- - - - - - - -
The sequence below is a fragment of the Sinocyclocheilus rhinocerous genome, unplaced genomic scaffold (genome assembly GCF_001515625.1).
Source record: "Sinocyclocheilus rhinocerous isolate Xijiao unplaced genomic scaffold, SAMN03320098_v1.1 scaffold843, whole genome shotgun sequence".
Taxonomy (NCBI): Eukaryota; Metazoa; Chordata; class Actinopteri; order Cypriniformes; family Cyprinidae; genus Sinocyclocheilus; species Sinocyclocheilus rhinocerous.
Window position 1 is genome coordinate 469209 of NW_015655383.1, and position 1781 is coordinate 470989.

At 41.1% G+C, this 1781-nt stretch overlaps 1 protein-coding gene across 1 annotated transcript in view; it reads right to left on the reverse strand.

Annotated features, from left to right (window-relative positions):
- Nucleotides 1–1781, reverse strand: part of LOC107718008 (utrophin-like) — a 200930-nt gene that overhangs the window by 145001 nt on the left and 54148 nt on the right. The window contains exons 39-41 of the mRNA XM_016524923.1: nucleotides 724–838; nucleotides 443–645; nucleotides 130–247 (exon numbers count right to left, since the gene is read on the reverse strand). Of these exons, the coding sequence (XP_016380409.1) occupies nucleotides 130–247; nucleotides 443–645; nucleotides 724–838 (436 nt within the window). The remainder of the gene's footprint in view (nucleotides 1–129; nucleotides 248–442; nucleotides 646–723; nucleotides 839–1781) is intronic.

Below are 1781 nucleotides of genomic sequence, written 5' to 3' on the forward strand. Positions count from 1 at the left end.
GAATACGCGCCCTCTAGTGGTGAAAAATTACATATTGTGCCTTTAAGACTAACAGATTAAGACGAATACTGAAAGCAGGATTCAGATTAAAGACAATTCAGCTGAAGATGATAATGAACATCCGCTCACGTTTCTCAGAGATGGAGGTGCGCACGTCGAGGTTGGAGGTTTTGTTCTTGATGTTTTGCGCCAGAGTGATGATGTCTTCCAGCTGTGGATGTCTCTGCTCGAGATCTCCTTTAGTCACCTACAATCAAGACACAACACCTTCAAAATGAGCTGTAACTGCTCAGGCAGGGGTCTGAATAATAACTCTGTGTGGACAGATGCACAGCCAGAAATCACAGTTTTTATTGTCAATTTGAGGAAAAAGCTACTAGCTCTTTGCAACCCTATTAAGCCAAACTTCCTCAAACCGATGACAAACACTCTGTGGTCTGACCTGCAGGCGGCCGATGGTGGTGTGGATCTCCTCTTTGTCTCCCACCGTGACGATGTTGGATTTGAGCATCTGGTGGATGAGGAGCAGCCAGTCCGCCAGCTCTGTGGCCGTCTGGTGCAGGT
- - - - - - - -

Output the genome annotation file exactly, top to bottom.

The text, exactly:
The sequence below is a fragment of the Sinocyclocheilus rhinocerous genome, unplaced genomic scaffold (genome assembly GCF_001515625.1).
Source record: "Sinocyclocheilus rhinocerous isolate Xijiao unplaced genomic scaffold, SAMN03320098_v1.1 scaffold843, whole genome shotgun sequence".
Taxonomy (NCBI): Eukaryota; Metazoa; Chordata; class Actinopteri; order Cypriniformes; family Cyprinidae; genus Sinocyclocheilus; species Sinocyclocheilus rhinocerous.
Window position 1 is genome coordinate 469209 of NW_015655383.1, and position 1781 is coordinate 470989.

At 41.1% G+C, this 1781-nt stretch overlaps 1 protein-coding gene across 1 annotated transcript in view; it reads right to left on the reverse strand.

Annotated features, from left to right (window-relative positions):
- Nucleotides 1–1781, reverse strand: part of LOC107718008 (utrophin-like) — a 200930-nt gene that overhangs the window by 145001 nt on the left and 54148 nt on the right. The window contains exons 39-41 of the mRNA XM_016524923.1: nucleotides 724–838; nucleotides 443–645; nucleotides 130–247 (exon numbers count right to left, since the gene is read on the reverse strand). Of these exons, the coding sequence (XP_016380409.1) occupies nucleotides 130–247; nucleotides 443–645; nucleotides 724–838 (436 nt within the window). The remainder of the gene's footprint in view (nucleotides 1–129; nucleotides 248–442; nucleotides 646–723; nucleotides 839–1781) is intronic.

Below are 1781 nucleotides of genomic sequence, written 5' to 3' on the forward strand. Positions count from 1 at the left end.
GAATACGCGCCCTCTAGTGGTGAAAAATTACATATTGTGCCTTTAAGACTAACAGATTAAGACGAATACTGAAAGCAGGATTCAGATTAAAGACAATTCAGCTGAAGATGATAATGAACATCCGCTCACGTTTCTCAGAGATGGAGGTGCGCACGTCGAGGTTGGAGGTTTTGTTCTTGATGTTTTGCGCCAGAGTGATGATGTCTTCCAGCTGTGGATGTCTCTGCTCGAGATCTCCTTTAGTCACCTACAATCAAGACACAACACCTTCAAAATGAGCTGTAACTGCTCAGGCAGGGGTCTGAATAATAACTCTGTGTGGACAGATGCACAGCCAGAAATCACAGTTTTTATTGTCAATTTGAGGAAAAAGCTACTAGCTCTTTGCAACCCTATTAAGCCAAACTTCCTCAAACCGATGACAAACACTCTGTGGTCTGACCTGCAGGCGGCCGATGGTGGTGTGGATCTCCTCTTTGTCTCCCACCGTGACGATGTTGGATTTGAGCATCTGGTGGATGAGGAGCAGCCAGTCCGCCAGCTCTGTGGCCGTCTGGTGCAGGT